Zappos, seven years ago, was widely recognized as a superb place to work. Hsieh’s book helps to explain how he understood organizational culture as brand and how he went about building a unique culture. “Create fun and some weirdness” Zapponians stated. I visited the Zappos headquarters in Las Vegas a few years ago. It was fascinating – from entry-way to HR to training to communication. The folks who worked there very much believed in the system, which placed customer service and human relations at the very center of the business enterprise. Happiness, Hsieh argued, can create great business culture and profits.

In late 2013, Hsieh announced that he was going to replace the traditional organizational structure at Zappos with a holacracy. There is no pyramid structure in a holacracy. Instead, teams (known as circles) make decisions, with the aim of making an organization flatter, more responsive, and more effective. It is not about happiness or oddness. Rather, it empowers these informed circles of workers with pursuing the company’s mission. Many at Zappos tried it and then rebelled. Hsieh has remained committed to the holacracy despite high employee turnover (a third of all those formally happy workers left). Zappos has left the list of best places to work. In fact, the business press has been fairly consistent in its criticism. The jury may still be out on the long-term future of the holacracy and Zappos, but signs are not promising. We can all be confident that few new business leaders will be rushing to recreate their own new holacracies.

Recently I took a look at Hsieh’s Delivering Happiness to gain some insight into the company, Hsieh and the story. Why was he so successful with Zappos in its early days and not today? Admittedly, by most business measures – income, wealth and prestige – Hsieh will always be considered extremely successful. But I see the longer arc of Zappos today as much a cautionary as an exemplary tale.

Hsieh is thoughtful, reflective, curious, and keen on grounding his work with meaning. He is an entrepreneur who wants to make money and to make a difference. He cares. Hsieh is talented and an unusually gifted promoter. He was also able to create, borrow, build and sell businesses multiple times, and to do so as the tech boom was reshaping the business landscape. Comfortable with risk, Hsieh invested (bet?) all of his money on his businesses at various times. He learned from poker, he wrote, as well from his errors.

Looking at the story with the benefit of hindsight, Hsieh was able to bring together a couple of characteristics at just the right time and in the right place. Putting customer service at the center of the business always makes sense. However, I believe that it will only fuel fast organizational growth when other factors are at play. There are plenty of customer focused organizations, like my local dry cleaner, that are not raking in revenue. What happened with Zappos was its focus and rise in a particular environment: the speedy transformation of retail to on-line shopping. Hsieh also brought great insight and curiosity to the table, enabling him to create a company and a company culture that stood out. This is no small feat.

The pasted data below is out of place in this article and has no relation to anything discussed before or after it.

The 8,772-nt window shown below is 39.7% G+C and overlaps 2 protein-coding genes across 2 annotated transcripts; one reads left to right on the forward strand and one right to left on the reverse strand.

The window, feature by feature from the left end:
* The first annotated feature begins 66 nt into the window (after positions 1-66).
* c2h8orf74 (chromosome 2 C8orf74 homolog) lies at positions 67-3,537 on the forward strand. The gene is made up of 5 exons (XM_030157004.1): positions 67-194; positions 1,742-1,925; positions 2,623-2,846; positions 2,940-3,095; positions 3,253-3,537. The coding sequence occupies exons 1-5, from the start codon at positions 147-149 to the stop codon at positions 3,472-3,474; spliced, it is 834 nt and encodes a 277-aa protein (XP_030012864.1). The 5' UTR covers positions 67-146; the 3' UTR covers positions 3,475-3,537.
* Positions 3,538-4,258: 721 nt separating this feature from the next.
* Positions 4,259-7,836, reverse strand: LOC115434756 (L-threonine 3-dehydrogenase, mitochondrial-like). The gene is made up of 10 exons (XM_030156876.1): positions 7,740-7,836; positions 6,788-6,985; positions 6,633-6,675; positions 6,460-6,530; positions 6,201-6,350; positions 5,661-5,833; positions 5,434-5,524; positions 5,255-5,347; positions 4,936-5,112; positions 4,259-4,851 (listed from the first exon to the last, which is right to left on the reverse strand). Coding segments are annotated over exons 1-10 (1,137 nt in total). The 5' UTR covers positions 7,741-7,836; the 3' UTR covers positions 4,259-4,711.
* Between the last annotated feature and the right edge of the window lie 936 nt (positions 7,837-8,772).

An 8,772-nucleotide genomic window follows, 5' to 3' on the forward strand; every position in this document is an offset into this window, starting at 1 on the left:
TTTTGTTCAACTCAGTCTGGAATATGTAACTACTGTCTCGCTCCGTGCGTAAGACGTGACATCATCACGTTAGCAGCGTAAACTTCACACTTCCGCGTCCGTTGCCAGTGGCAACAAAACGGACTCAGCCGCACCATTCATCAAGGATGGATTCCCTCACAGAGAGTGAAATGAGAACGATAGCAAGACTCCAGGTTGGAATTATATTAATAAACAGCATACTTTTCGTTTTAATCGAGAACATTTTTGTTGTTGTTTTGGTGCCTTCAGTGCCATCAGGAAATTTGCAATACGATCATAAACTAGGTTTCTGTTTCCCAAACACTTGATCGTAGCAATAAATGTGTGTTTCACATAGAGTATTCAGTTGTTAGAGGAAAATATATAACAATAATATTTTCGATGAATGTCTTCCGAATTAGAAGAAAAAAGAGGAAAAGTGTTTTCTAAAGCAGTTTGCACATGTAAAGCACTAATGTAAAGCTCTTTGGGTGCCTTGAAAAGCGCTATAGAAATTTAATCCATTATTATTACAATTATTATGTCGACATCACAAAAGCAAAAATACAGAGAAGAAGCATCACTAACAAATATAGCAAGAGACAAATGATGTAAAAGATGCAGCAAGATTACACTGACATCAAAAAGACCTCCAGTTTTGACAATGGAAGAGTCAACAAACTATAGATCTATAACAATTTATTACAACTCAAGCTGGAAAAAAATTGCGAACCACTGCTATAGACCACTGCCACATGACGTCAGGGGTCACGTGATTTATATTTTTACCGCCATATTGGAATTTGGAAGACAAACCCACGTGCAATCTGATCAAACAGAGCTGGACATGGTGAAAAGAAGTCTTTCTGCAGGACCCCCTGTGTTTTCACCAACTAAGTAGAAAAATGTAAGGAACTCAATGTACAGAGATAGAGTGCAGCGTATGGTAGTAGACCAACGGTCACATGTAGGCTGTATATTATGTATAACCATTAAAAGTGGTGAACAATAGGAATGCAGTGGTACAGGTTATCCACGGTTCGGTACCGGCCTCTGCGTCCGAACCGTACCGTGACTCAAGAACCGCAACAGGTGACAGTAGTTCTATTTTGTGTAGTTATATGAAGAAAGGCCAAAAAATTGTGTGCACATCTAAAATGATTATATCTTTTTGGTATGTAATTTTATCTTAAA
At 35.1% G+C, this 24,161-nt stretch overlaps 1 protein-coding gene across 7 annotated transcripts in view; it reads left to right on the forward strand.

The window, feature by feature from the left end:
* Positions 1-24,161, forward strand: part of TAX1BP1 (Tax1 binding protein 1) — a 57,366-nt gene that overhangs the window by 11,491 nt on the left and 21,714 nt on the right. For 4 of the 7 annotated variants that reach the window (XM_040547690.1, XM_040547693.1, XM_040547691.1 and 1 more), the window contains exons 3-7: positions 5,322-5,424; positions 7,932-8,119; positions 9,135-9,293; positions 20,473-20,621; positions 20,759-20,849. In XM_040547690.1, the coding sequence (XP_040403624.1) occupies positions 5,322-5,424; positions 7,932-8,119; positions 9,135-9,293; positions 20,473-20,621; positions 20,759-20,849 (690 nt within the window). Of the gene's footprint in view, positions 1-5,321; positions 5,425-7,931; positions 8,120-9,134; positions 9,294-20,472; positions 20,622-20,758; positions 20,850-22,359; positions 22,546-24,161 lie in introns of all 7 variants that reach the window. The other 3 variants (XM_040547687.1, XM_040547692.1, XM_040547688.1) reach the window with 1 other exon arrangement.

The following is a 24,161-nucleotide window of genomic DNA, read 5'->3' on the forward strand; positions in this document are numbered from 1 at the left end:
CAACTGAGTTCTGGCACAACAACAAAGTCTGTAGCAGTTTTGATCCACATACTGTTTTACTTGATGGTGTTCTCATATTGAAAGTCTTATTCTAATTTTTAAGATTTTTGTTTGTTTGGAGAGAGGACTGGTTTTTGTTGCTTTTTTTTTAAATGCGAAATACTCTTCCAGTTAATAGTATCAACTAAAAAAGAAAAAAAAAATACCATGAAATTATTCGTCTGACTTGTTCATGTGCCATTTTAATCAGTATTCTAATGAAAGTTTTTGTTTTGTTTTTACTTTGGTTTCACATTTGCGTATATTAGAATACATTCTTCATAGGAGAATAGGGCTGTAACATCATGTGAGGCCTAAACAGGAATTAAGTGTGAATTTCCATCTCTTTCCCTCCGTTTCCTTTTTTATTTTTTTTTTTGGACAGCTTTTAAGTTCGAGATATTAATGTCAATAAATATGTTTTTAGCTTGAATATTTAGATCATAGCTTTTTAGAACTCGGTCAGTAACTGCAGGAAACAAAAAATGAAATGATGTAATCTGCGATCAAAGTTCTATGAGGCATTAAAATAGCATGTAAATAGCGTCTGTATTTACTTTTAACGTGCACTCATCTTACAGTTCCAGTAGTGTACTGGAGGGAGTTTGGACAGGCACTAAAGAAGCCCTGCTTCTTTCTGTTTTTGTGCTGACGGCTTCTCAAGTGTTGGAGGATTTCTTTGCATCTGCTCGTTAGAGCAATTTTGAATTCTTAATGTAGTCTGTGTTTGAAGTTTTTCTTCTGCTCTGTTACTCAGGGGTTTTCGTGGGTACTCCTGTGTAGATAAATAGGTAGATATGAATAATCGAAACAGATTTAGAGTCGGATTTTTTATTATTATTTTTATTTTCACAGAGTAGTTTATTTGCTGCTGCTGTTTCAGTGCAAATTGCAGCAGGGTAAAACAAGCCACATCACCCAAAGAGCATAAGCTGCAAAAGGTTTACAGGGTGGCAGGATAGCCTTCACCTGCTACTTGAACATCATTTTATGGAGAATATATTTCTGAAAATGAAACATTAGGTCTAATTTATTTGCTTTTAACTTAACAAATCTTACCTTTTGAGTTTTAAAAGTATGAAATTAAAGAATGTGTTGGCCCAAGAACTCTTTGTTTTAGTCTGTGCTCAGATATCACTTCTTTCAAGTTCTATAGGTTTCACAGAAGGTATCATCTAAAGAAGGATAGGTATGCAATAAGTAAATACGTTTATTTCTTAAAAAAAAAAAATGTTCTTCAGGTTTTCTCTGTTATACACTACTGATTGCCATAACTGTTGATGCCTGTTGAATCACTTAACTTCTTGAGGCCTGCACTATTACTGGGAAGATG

But the strengths of organizational building are not the same for organizational transformation. I think that the many ways in which organizational culture takes hold and shapes people, decisions, and actions are often under appreciated. When we try to make people behave differently, though, we come to appreciate just how powerful culture can be and how it limits change. It is always much easier to create culture anew than it is to change an established culture. This, in a nutshell, is what Hsieh has had difficulty realizing. A holacracy might or might not be an effective strategy for an online retail business. It might nor might not be a good system for any number of businesses. However, it will always be painful to try to change an organization to a new way of thinking.

Some organizations are created with an ongoing change mentality. However, I cannot think of any that have a change mentality and put their employees first.

I believe that the strengths that Hsieh brought to business creation – comfort with risk, innovation, thinking out of the box, eagerness to change – are not skills that help with changing organizational culture. He has vision, ambition and drive, exactly the skills needed to start a business and take it to the next level. Hsieh is interested in passion, in being real, and in finding a higher purpose.

My key takeaway from Zappos is not about organizational culture, or change, or finding happiness at work. Instead, it is all about the importance of situational leadership.

David Potash